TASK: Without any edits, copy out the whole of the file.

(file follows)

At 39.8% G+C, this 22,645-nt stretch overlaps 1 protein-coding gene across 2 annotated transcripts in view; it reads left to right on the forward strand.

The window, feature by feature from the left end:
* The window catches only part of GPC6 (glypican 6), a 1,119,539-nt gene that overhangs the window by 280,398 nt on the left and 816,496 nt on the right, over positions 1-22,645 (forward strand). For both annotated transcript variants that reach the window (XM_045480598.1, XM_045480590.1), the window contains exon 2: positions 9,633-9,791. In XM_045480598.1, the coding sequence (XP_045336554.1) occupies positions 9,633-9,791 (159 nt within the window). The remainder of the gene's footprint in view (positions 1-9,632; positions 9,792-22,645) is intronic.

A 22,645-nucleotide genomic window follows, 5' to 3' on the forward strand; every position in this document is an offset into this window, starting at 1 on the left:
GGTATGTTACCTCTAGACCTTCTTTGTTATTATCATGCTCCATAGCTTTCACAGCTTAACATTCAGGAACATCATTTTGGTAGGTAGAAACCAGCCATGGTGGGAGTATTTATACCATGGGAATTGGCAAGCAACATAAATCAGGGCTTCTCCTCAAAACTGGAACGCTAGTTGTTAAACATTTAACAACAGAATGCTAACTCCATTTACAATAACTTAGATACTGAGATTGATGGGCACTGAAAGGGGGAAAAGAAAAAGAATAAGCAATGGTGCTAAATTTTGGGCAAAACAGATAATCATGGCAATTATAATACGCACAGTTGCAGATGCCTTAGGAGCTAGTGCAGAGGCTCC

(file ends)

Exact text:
At 39.8% G+C, this 22,645-nt stretch overlaps 1 protein-coding gene across 2 annotated transcripts in view; it reads left to right on the forward strand.

The window, feature by feature from the left end:
* The window catches only part of GPC6 (glypican 6), a 1,119,539-nt gene that overhangs the window by 280,398 nt on the left and 816,496 nt on the right, over positions 1-22,645 (forward strand). For both annotated transcript variants that reach the window (XM_045480598.1, XM_045480590.1), the window contains exon 2: positions 9,633-9,791. In XM_045480598.1, the coding sequence (XP_045336554.1) occupies positions 9,633-9,791 (159 nt within the window). The remainder of the gene's footprint in view (positions 1-9,632; positions 9,792-22,645) is intronic.

A 22,645-nucleotide genomic window follows, 5' to 3' on the forward strand; every position in this document is an offset into this window, starting at 1 on the left:
GGTATGTTACCTCTAGACCTTCTTTGTTATTATCATGCTCCATAGCTTTCACAGCTTAACATTCAGGAACATCATTTTGGTAGGTAGAAACCAGCCATGGTGGGAGTATTTATACCATGGGAATTGGCAAGCAACATAAATCAGGGCTTCTCCTCAAAACTGGAACGCTAGTTGTTAAACATTTAACAACAGAATGCTAACTCCATTTACAATAACTTAGATACTGAGATTGATGGGCACTGAAAGGGGGAAAAGAAAAAGAATAAGCAATGGTGCTAAATTTTGGGCAAAACAGATAATCATGGCAATTATAATACGCACAGTTGCAGATGCCTTAGGAGCTAGTGCAGAGGCTCC